Date Published: 24 March 2021
Almost £4 million could be invested in the regeneration of a former sheltered housing scheme in North Hykeham in proposals put forward by North Kesteven District Council.
A detailed planning application has now been submitted for the Council-owned development.
Grinter Close is a collection of 12 one-bedroom flats arranged in blocks of four which was built in 1965. Under the plans put forward, these flats and an adjoining detached bungalow on Chapel Lane would be demolished and replaced with eighteen new homes including two-bedroom flats, two-bedroom bungalows, two and three-bedroom homes and a four-bedroom house.
Grinter House, in Grinter Close, is a building made up of 14 one-bedroom flats for the elderly but also has suffered from low occupancy. It was built in 1965 too, and was last refurbished in the 1990s. The proposals would see Grinter House remodelled to create sixteen affordable flats for general use, each with their own entrance and increased floor space, along with some additional office space for occasional use by Council Officers.
If approved, work would start in early 2022 following a tender process and be expected to complete in early 2023. The properties would benefit from higher energy-saving standards, such as more efficient boilers and insulation, and some may even include features such as sun pipes to make best use of natural light.
Deputy Chief Executive of North Kesteven District Council Phil Roberts said: “After careful consideration and work we’ve now submitted our proposals to regenerate Grinter House and create new, high-quality housing in place of the flats at Grinter Close and the existing bungalow on Chapel Lane.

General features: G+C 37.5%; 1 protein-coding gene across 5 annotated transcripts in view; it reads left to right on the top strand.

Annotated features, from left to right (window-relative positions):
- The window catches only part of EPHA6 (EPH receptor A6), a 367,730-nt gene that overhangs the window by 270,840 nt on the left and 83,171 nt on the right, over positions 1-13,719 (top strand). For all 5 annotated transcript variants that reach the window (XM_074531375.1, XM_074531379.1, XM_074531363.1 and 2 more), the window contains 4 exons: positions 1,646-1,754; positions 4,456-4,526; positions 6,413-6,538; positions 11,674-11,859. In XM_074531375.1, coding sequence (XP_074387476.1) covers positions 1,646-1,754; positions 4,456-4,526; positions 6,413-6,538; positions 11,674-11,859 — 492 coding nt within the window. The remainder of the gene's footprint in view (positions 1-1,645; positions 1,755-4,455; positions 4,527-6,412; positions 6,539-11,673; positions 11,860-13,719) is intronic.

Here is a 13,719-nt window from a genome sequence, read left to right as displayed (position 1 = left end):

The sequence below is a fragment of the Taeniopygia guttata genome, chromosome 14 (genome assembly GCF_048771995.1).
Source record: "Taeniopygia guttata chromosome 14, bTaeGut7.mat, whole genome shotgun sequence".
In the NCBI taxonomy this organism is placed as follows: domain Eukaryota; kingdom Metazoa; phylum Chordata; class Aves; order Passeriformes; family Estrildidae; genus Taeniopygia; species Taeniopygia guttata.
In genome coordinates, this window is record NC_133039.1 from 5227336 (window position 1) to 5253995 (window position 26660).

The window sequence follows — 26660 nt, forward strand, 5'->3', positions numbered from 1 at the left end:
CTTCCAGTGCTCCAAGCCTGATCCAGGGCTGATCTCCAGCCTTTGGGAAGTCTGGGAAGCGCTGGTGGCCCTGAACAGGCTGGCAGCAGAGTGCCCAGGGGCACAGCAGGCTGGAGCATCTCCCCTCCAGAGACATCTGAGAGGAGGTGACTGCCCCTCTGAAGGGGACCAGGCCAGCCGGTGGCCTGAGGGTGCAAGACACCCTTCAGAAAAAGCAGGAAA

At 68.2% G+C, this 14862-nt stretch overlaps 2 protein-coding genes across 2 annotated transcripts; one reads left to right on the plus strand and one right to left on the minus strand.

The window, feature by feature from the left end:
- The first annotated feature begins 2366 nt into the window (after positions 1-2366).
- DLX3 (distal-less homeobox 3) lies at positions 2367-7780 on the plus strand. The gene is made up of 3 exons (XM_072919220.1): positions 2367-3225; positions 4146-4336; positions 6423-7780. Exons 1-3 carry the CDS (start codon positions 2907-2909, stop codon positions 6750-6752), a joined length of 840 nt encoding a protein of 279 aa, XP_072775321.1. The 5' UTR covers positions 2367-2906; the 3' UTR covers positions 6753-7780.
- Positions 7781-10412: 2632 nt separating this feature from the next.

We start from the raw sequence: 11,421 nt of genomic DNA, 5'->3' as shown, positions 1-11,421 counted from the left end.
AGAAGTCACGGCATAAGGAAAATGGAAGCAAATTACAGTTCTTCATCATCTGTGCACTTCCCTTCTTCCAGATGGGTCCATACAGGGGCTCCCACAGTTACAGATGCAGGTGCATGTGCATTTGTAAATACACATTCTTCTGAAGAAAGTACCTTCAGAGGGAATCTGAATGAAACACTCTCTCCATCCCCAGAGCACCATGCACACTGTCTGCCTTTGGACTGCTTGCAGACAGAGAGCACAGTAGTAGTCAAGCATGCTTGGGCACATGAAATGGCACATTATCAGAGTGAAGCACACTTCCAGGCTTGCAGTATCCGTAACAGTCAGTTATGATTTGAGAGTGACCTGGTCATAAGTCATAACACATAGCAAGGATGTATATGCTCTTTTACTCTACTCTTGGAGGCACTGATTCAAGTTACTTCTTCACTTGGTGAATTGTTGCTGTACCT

“If approved it would increase the number of Council properties available there from 27 to 34, and more importantly, they would better meet demand for homes which suit a range of different requirements.”
Each bungalow and house would be provided with two off-street parking spaces, and each flat provided with one space. Access to the site would be along a newly configured access road.
The scope and extent of the redevelopment requires the 21 mostly one-person households in the buildings to relocate. These moves have been taking place on an individual basis, once a favourable property elsewhere is found and suitable timescales agreed.
So far 16 moves have taken place over six months with details agreed with each individual household and, while house moves are permitted during lockdown, taking Coronavirus considerations into account in each case. Households are supported with a home loss payment as compensation and moving costs are covered, along with in-depth help and assistance from the Council’s Neighbourhood Services team in securing a suitable property as their next home and throughout the moving process.
“I’d like to sincerely thank these households for their open-mindedness, from when we first discussed our draft proposal in November 2019 and throughout the process since then,” Phil Roberts added.
“I wish all those who have moved on the happiest of futures in their new homes and thank them for playing a crucial role in making the regeneration of this area possible.”